I've never felt the need to be wedded to one occupation. I have been an Army Interrogator (Airborne), a private investigator, a police academy instructor, a game journalist and commentator, a pastor, a social justice advocate, a professor, and as a Ph.D. candidate. Somehow, it has always made sense to me connect all of these different jobs, but I certainly understand if it seems like I don't know what I want to be when I grow up. I do, in fact, know what I want to be...someone who is hard to label by their profession!
I am a member of the Christian clergy, but I am not currently serving a church (although I do supply work in the Atlanta area as-needed). I think, as church attendance continues to decline and as fundamentalism continues to render Christianity increasingly irrelevant in the minds of educated Westerners, more and more clergy with other marketable skills will work bi-vocationally. In many ways this is a good thing because it will encourage us to find ways to serve as priests and pastors to our neighbors in every setting, not just from 11 to noon on Sunday.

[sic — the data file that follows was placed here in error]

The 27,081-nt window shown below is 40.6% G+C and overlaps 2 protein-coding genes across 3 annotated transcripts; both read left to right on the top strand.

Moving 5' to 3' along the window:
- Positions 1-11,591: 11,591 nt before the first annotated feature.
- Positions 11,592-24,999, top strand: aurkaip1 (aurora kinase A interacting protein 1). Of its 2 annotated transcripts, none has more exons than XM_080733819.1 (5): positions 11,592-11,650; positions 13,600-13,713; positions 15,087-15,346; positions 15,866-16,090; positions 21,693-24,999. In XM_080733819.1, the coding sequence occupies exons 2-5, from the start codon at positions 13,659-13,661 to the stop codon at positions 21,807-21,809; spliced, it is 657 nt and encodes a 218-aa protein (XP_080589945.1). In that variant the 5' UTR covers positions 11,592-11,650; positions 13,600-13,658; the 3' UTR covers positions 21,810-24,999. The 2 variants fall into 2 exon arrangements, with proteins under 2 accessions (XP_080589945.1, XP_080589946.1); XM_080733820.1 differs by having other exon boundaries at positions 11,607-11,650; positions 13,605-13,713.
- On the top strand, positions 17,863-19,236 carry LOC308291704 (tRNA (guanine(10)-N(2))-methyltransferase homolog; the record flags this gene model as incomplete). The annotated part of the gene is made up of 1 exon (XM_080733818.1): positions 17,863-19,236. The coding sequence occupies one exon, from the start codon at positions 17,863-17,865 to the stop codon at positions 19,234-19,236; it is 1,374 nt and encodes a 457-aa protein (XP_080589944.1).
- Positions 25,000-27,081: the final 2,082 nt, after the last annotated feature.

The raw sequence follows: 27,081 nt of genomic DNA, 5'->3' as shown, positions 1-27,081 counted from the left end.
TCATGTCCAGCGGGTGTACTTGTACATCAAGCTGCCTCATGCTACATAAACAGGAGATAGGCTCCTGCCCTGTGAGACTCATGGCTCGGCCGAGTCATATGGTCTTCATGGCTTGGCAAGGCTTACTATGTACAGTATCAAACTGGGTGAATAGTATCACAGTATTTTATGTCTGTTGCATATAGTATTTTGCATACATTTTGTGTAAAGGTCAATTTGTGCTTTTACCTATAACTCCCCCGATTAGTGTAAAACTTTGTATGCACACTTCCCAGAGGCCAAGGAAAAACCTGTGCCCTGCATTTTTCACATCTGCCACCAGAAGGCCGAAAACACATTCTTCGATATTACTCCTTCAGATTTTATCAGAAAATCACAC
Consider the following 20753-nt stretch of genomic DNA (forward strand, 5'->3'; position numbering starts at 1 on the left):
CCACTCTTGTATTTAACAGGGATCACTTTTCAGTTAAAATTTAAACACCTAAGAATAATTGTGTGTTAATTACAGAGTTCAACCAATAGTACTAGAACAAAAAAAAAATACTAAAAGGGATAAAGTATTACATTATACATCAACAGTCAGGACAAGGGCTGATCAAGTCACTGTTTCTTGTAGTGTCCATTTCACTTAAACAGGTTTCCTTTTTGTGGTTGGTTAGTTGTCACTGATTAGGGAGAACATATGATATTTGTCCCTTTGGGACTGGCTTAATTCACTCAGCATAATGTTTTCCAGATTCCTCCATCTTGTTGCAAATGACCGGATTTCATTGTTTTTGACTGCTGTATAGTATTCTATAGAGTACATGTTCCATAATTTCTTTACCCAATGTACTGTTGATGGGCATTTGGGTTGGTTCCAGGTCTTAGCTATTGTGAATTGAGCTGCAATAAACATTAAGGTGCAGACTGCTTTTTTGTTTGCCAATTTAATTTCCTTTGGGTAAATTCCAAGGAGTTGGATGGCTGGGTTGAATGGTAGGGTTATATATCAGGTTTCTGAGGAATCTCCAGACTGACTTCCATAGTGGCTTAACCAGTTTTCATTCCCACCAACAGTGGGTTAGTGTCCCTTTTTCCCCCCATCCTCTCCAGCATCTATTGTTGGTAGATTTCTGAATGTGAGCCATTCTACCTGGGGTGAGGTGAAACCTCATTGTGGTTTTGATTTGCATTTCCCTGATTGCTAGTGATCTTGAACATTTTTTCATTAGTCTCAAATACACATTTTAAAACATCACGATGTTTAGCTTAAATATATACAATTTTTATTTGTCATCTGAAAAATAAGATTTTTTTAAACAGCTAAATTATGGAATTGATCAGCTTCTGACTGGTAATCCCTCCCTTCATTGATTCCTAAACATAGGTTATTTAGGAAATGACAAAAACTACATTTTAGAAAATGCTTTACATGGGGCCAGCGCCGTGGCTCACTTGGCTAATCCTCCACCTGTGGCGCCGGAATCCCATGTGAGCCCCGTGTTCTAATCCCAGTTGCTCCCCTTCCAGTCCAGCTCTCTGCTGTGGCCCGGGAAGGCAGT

So, although being a clergyman is definitely a large part of my identity, it is not my sole vocation. Drawing on my intelligence training in the Army, and over two decades of work in investigations and security, I work as a consultant, trainer, and investigator - focusing specifically on human intelligence collection techniques and qualitative data/crime analysis.
In addition, I teach as an adjunct professor for Mercer University, and I write about computer games as well as high fantasy, steampunk, and science fiction novels. I got started writing in those fields working as a journalist while I was in seminary, and I never stopped.